1992 Volume 32 Issue 4 Pages 538-544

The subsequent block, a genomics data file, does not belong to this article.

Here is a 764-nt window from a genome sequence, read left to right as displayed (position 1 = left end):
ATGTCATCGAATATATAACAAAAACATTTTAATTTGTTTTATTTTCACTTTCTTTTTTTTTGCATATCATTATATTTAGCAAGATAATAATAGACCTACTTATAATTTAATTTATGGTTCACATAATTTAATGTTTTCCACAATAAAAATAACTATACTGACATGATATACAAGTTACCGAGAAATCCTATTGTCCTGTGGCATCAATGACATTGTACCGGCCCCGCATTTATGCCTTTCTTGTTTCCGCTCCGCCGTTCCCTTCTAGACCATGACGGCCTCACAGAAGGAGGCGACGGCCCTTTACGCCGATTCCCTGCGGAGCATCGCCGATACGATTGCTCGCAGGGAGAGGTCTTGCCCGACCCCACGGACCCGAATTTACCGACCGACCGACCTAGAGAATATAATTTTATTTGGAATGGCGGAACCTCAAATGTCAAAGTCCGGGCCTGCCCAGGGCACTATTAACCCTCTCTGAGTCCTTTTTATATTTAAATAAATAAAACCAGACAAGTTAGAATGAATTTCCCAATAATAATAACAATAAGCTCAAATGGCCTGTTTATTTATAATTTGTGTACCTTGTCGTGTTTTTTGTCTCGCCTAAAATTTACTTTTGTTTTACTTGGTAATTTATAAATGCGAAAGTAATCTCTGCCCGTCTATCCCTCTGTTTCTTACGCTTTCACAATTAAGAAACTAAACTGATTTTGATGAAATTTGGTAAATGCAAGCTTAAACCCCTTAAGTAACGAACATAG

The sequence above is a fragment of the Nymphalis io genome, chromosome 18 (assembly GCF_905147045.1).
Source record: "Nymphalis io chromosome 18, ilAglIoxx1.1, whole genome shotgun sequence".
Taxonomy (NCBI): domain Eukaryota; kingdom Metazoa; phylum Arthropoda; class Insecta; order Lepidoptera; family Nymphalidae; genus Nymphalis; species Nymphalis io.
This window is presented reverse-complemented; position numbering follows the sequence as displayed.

The rate of the dissolution of hematite and wustite pellets in bath smelting type slags was investigated at 1723 K. The rates were measured by the change in their diameter and the rate of gas evolution from the pellet. The diameter of the pellets, as a function of time, was obtained from recorded X-ray radiograph pictures. For unstirred slags it was found that the rate of the dissolution of hematite pellets was faster than that of wustite pellets due to gas evolution from the hematite pellets which increases heat and mass transfer. The rate of the dissolution of wustite and hematite pellets were much faster in slags stirred with argon and, in this case, wustite dissolved faster. The rate of gas evolution during the dissolution of hematite with an inert gas over the slag was also measured by using a mass flowmeter. The rate of gas evolution was also determined under different CO-CO2 gas mixtures by analyzing the off gas with a mass spectrometer. It was found that the amount of oxygen evolved increases with decreasing the CO2/CO ratio. From the experimental results the heat transfer coefficient for the present conditions was estimated. These values were extrapolated to the actual operating conditions of a bath smelter and the melting time and the amount of undissolved pellets at the steady state in the slag were calculated. It was estimated that the pellets melt in less than 10 sec and the fraction of unmelted pellets, in the slag in a typical practice, is less than 1% of the volume of the slag. The rate of production in a bath smelter depends on the amounts of Fe2+ and Fe3+ resulting from the dissolution of the pellets. The present results indicate that for Fe2O3 pellets the rate of iron production will be about 25% less than for FeO.